What do you think?

What are some amazing books from diverse authors?

By TheCaffeinatedReader

A Caffeinated Reader and Musician, destined to write lacklustre book reviews with the over-ample amount of free time.

8 replies on “Racial Color Blindness and its Negative Effect on Authors of Color”

“Because bookstores are not giving Authors of Color the same shelf space as white authors.”

This!!! When I was still in college and could access Waterstones regularly, I’d often go in and peruse and over time I noticed so many AoC are not on the shelves. If they are you have to go hunting for them and you may be lucky enough that there’s a copy in. Also Waterstones have the displays and buy 1 get 1 half price books, majority of those books weren’t AoC out of maybe 24 (if we’re guessing how many they have spread over the table) I’d say less 10 books were AoC on the buy 1 get 1 half price table. It’s only by being part of the book community that I’ve realised just how little shelf space AoC are given :/

Also I haven’t read LOTR but here’s a crazy idea…you know why don’t we decrease the amount of shelf space given to say “classic” books and give it to AoC since a lot of the classics authors are dead…where is the money going to? Cause they’re not going to be getting it in whatever comes after this world. Whereas living, breathing present day authors do need that space, those sales even if they don’t make a lot of money it’s a baby step towards something.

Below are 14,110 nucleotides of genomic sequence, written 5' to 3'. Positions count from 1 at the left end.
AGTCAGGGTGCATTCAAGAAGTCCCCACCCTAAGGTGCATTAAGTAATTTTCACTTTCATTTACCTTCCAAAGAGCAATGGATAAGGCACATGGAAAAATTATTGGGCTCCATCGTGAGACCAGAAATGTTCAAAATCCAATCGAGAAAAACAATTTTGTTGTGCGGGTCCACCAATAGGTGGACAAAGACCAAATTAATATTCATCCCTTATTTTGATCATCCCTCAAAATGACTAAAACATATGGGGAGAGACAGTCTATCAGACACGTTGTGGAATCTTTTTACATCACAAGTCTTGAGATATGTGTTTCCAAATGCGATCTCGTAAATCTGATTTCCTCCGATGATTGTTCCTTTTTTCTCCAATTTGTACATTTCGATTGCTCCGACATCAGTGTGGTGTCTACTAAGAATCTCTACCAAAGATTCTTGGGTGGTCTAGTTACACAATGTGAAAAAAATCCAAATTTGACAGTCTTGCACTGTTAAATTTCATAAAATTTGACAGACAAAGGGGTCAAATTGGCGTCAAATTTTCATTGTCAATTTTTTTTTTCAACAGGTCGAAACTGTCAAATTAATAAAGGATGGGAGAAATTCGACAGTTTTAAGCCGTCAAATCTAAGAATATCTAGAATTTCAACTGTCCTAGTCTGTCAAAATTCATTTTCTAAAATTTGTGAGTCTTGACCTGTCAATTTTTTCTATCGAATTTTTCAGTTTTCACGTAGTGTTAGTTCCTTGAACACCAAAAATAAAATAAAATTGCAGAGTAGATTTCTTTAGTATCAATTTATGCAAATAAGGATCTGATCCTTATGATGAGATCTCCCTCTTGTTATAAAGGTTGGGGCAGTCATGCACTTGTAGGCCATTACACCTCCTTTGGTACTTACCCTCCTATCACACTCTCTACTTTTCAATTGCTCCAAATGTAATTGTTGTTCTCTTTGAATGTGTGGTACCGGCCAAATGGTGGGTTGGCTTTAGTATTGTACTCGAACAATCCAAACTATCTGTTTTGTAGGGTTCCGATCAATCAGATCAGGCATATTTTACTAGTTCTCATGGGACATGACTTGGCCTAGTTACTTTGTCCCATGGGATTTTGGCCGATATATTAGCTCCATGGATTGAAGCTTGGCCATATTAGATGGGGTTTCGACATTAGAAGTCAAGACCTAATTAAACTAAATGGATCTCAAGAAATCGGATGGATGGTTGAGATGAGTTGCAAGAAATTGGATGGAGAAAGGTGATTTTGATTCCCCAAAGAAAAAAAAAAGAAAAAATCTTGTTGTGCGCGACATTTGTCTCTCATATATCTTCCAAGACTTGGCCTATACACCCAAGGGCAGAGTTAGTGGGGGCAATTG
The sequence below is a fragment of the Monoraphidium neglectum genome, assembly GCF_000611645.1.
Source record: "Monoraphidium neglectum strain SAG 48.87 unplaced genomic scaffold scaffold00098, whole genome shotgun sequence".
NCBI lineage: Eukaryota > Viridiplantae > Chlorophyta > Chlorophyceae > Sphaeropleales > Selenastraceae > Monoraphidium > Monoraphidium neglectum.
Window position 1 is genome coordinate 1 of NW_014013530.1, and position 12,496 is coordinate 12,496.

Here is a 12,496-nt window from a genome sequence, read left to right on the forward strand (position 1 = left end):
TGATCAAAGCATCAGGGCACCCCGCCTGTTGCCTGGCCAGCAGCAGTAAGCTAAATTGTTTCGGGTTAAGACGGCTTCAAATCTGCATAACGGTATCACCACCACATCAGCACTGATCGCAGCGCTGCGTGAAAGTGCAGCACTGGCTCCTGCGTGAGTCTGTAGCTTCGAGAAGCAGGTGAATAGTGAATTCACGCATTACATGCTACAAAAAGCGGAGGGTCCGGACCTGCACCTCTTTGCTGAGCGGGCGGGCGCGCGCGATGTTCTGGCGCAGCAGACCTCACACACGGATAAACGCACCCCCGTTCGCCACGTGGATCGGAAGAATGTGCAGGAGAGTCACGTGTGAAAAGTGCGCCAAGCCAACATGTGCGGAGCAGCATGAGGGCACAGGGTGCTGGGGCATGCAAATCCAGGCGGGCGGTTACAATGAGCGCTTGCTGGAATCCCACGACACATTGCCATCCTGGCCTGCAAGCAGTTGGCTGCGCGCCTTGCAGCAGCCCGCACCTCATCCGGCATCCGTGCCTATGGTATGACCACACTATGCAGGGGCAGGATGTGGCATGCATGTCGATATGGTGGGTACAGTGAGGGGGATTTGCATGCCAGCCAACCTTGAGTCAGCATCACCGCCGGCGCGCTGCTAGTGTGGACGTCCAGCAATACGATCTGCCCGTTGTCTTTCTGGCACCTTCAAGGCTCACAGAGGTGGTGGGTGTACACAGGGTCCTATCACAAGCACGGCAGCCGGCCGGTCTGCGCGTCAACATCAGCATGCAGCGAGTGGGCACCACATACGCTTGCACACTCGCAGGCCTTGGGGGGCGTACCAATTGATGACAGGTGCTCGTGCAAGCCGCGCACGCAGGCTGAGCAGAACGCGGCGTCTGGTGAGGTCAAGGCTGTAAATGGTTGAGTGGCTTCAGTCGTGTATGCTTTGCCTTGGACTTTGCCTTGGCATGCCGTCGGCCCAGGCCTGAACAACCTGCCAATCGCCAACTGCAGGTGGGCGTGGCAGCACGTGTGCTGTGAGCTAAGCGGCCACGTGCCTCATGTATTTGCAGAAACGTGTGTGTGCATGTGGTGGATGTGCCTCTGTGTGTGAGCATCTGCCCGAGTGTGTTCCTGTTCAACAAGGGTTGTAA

I used to make lists of books I was hunting for when I went to Waterstones and I think the list I’d gotten at the time I’d written all AoC. I found no books on the shelves, which really hit home for me then, that we need to be boosting AoC because they deserve shelf space. Love this discussion Haley!

Liked by 1 person

This post has me shook because it is so true and yet, I’ve never even thought about this before now. When I’ve gone to bookstores, I see so many different editions displayed for the same book but when I’m looking for a more “obscure” author, I can never see their stuff on the shelf. And even when I ask, they usually don’t even keep the book in storage and I have to order it online. There needs to be a much bigger movement for there to be more variety on the shelves, specifically allowing authors of color to be displayed!
Great post – really eye-opening and well worth talking about!

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What a great post! I’m so glad that people are talking about this issue. To be honest, at my bookstore Tolkien has a an entire shelf devoted to his books and different editions of them. Imagine how many more authors of color that could be promoted with the shelf space instead. It’s ridiculous and I’m glad to see more people calling it out.

Liked by 1 person

I never thought about this! Thanks for shedding light on this issue. The struggle is real. The literature I engage with is more in the form of plays, since I teach theatre. In my world, knowledge of shows circulates a bit differently. Even in my realm, however, playwrights of color still have to struggle to push their works to the surface. This industry is trying to fix this, but we still have a long way to go.